“Conservatism” in Europe
THE FUTURE OF AN IMPORTED WORLDVIEW
In the fall of 1963 the second annual assembly of the “rightist movements of the Western world” was held in Rome, under the presidency of John Dos Passos. This time a delegation from the United States was present: William F. Buckley Jr., Russell Kirk, Willy Schlamm, and a few others. The head of the Italian delegation, Giano Accame, asked me to bring some Americans and Italians together for lunch for a clarification of views and ideologies across the Atlantic. The lunch on a sunny terrace was friendly, but there was no common platform. Afterwards, Accame told me: “The Americans are interested in dollars only” (translate: the free market). And Bill Buckley said: “The Italians are socialists.” Obviously: no dialogue.
This episode can to a large extent be generalized — conceptually, and also over a long period of time. To be sure, there has been such a thing as “conservatism” in Europe, although more in the north than in the south, but the term “Right” is much more widespread and is much better understood. “Conservatism” is largely a post-1945 creation, mostly on American initiative, and thus it is a two-pronged set of ideas: anti-communism and the defense of the free market. If the muscovite threat suddenly ceased, continental conservatism would likely dry up for lack of issues. Certainly it would reassume its old “liberal” label. The Right would hardly be affected since its struggle is not only against Marxism and for private property; it is also, in fact, primarily against democracy, mass culture, and large-scale capitalism. It is a disposition for authoritarian government, for an elite as the apex of society and culture, and for the de-proletarianization of workers and peasants.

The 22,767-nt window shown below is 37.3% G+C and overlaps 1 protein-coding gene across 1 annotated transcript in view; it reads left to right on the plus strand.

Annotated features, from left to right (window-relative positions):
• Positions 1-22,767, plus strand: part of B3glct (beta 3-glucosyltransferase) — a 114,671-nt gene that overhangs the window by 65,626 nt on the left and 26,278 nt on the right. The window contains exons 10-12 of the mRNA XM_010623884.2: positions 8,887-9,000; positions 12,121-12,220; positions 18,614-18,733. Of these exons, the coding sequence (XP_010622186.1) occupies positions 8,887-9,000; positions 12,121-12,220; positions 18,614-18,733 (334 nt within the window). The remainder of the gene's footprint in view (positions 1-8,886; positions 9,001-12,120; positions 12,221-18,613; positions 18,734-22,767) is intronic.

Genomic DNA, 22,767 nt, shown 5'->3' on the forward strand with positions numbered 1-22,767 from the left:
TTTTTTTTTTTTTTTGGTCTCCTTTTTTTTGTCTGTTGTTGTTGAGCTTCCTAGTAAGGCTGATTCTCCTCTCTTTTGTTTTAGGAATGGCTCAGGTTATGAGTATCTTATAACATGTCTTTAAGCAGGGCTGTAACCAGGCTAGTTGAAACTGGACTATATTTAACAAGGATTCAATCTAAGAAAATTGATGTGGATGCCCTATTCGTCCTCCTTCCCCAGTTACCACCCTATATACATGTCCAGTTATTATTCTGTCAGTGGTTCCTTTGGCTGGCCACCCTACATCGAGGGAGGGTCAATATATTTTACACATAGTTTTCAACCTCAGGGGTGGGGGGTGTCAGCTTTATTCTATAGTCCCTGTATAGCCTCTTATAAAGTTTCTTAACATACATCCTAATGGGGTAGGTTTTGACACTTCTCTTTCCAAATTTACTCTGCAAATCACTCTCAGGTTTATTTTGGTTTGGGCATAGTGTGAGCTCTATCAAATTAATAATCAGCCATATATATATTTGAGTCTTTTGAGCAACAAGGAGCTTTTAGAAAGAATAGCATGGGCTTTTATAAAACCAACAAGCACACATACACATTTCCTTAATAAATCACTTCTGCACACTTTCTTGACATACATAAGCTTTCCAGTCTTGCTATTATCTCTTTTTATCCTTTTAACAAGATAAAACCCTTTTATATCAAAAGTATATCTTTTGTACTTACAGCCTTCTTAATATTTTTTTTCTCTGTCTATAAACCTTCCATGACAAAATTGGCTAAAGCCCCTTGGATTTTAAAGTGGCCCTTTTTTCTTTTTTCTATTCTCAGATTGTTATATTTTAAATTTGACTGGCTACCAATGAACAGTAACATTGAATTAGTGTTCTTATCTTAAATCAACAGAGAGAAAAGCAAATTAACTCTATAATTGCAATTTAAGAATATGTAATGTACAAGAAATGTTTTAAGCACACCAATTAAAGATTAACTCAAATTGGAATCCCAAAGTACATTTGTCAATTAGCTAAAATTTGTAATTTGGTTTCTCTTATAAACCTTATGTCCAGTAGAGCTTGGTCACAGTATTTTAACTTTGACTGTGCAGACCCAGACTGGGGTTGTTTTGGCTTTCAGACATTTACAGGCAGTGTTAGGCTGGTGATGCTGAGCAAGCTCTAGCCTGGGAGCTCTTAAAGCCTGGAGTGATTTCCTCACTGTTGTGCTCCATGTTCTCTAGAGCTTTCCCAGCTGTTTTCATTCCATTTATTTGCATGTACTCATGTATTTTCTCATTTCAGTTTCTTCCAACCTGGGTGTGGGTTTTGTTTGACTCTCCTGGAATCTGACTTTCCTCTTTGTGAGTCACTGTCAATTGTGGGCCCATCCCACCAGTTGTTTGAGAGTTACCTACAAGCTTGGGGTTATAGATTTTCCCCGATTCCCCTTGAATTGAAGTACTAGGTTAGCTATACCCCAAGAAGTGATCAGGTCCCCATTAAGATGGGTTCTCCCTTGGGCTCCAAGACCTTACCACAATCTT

In a way, this program (here of course extremely compressed) is a heritage of Plato and the medieval Christian social structure. We find one potent proof of its vitality in the figure of Solzhenitsyn, to whom most continental Rightists rally. And not only to Solzhenitsyn, but also to Maurras, Cardinal Mindszenty, and Konrad Adenauer, but not to Giscard d’Estaing, Margaret Thatcher, or Helmut Kohl. With these names I mean to provide some guidelines for comprehending the Rightist mentality in Europe, a mentality without any substantial political representation today, but culturally very much alive.
In this sense, the Right in Western Europe is the immediate heir to the pre-1945, even pre-1914, system of values which it keeps alive on the political/cultural landscape. In terms of voting power, a potential 25 to 30 percent is not far from a realistic evaluation; in fact, however, most Rightists vote for the Center, for more “useful” parties, which have political clout and an anti-Marxist persuasion. Occasionally, however, when cornered by an issue (schooling, abortion, etc.), the Right’s political presence is felt directly.
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